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Continental drift

Continental drift was a theory proposed in 1912 by Alfred Wegener which postulated the movement of continents. This theory is a part of the concept of plate tectonics. Continents have been drifting for hundreds of millions of years.

Cause of Continental Drift

Through convection, heat flows from the Earth's core to its crust. As the asthenosphere is plastic, the lithosphere floats along the convection currents.

Initially ridiculed in North America the idea was widely accepted in Europe by the 1950s. In the 1960s geological research conducted by Robert Dietz[?], Bruce Heezen, and Harry Hess[?] led to acceptance in North America. The similarity of Southern continent fossil faunas and some geological formations led the relatively small number of Southern hemisphere geologists to conjecture as early as 1900 that all the continents had once been joined into a supercontinent. Various Data

South America and Africa are moving apart at 3cm per year, due to the Mid-Atlantic Ridge.

Evidence for continental drift

Nowadays there exists lots of evidence for continental drift. The most obvious is the way in which the continents seem to fit jigsaw-like (for example Africa and South America) together when looked at on a map. More scientific evidence comes in the form of plant and animal fossils of the same age found around different continent shores, suggesting that they were once joined. For example the fossils of the freshwater crocodile found in Brazil and South Africa. Another illustrative example is the discovery of fossils of the aquatic reptile Lystrosaurus[?] from rocks of the same age from locations in South America, Africa, and Antarctica. There is also living evidence - the same animals being found on two continents. An example of this is a particular earthworm found in South America and South Africa.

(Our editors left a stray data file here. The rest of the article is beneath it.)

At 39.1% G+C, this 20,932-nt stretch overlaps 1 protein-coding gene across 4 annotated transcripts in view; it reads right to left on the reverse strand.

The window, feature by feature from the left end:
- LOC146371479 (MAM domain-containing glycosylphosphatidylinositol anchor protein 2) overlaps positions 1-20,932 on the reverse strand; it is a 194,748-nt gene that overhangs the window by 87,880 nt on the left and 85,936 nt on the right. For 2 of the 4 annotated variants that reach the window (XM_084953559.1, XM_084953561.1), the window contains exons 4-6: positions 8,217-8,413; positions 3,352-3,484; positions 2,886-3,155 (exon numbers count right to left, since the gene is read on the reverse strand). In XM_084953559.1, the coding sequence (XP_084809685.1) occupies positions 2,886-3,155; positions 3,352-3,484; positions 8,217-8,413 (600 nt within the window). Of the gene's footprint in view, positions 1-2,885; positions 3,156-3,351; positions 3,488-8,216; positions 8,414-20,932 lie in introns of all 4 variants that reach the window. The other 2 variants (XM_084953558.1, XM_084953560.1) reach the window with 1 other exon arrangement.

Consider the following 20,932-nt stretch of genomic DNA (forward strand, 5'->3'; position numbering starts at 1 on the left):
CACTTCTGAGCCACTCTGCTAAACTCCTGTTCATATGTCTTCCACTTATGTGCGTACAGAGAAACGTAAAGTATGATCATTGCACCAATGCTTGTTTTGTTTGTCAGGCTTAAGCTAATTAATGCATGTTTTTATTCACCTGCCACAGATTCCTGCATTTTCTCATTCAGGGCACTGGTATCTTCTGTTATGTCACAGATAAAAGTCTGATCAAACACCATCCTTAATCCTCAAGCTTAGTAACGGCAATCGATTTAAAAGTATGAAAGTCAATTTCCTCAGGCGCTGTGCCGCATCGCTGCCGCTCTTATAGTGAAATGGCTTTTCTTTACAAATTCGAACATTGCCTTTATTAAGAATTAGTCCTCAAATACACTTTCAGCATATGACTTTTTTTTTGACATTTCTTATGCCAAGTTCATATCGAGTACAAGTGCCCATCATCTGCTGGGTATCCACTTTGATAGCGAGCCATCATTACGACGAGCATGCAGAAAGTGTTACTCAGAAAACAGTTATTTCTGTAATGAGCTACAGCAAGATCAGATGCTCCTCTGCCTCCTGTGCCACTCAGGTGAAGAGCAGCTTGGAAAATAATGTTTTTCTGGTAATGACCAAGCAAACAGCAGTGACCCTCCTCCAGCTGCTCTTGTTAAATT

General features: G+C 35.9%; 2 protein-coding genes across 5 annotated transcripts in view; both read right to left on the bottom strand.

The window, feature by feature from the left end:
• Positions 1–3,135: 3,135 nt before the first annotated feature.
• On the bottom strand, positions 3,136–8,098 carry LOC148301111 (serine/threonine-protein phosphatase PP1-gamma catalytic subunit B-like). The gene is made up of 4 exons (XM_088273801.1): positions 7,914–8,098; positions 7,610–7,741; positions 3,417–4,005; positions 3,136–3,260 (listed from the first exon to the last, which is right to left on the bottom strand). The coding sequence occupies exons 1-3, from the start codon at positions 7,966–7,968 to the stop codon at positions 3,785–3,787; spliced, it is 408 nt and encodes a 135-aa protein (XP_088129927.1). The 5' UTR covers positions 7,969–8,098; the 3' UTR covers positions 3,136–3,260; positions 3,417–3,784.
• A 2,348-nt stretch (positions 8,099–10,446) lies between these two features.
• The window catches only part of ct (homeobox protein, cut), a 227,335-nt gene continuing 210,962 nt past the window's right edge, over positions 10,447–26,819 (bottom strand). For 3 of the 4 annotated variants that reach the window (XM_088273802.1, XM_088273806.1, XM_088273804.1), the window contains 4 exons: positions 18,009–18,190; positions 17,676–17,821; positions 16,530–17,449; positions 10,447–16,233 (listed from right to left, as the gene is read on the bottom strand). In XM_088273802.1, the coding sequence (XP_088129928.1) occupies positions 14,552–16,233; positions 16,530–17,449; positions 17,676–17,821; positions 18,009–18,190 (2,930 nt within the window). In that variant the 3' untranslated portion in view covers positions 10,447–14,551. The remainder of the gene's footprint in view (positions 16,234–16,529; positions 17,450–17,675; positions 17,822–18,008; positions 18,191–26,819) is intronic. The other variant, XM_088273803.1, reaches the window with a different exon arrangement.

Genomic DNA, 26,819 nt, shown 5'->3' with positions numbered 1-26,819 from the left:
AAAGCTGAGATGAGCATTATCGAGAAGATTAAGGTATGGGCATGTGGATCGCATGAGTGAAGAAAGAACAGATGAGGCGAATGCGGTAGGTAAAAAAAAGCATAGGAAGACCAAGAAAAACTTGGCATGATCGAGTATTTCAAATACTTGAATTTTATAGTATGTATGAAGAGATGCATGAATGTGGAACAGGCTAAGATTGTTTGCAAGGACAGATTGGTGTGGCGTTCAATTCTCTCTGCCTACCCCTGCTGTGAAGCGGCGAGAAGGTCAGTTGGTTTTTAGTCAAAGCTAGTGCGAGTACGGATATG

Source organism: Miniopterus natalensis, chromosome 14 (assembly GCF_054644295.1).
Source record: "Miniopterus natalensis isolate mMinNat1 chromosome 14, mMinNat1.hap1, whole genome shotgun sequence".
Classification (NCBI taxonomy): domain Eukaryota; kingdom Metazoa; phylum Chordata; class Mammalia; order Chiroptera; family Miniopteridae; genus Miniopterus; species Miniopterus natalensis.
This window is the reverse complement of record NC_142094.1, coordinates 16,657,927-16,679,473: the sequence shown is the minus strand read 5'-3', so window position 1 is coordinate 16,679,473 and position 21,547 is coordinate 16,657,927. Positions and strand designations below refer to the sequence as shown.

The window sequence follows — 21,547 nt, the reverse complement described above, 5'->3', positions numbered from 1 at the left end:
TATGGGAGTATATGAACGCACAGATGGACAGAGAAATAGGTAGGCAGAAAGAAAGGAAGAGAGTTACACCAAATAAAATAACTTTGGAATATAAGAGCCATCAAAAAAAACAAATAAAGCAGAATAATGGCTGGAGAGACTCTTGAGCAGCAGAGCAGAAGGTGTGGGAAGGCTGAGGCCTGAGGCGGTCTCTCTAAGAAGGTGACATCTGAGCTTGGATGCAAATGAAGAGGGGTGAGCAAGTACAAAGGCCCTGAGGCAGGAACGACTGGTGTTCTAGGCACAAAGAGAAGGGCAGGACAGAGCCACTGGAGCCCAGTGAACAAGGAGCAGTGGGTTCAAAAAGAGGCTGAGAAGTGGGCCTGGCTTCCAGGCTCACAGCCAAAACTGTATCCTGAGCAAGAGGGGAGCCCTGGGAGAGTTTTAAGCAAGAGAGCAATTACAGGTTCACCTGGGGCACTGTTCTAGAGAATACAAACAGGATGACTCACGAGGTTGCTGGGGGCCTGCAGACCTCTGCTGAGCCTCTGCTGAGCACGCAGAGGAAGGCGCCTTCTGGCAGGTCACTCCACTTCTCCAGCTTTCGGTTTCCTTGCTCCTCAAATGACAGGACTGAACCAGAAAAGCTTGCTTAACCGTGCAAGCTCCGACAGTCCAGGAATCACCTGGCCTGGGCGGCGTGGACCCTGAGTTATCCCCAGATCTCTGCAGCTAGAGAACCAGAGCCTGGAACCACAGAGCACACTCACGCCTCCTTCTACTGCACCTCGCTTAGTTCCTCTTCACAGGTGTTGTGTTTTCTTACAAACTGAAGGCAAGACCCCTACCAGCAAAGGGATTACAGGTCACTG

There exist two main forms of more geological evidence evident: rock sequences and magnetic stripes. When the rock strata of the tips of separate continents are very similar it suggests that these rocks were formed in the same way implying that they were joined initially. For instance, some parts of Scotland contain rocks very similar to those found in eastern North America. The second piece of evidence arises when the rocks were formed from magma erupting out of a volcano. When this happens the iron particles align with the earth's magnetic field and set in this position. As the earth's magnetic field flips every half-million years, strips of land of alternating magnetic orientation are formed - symmetrical from the volcano. This showed how some plates are moving away from each other.

See also: seafloor spreading



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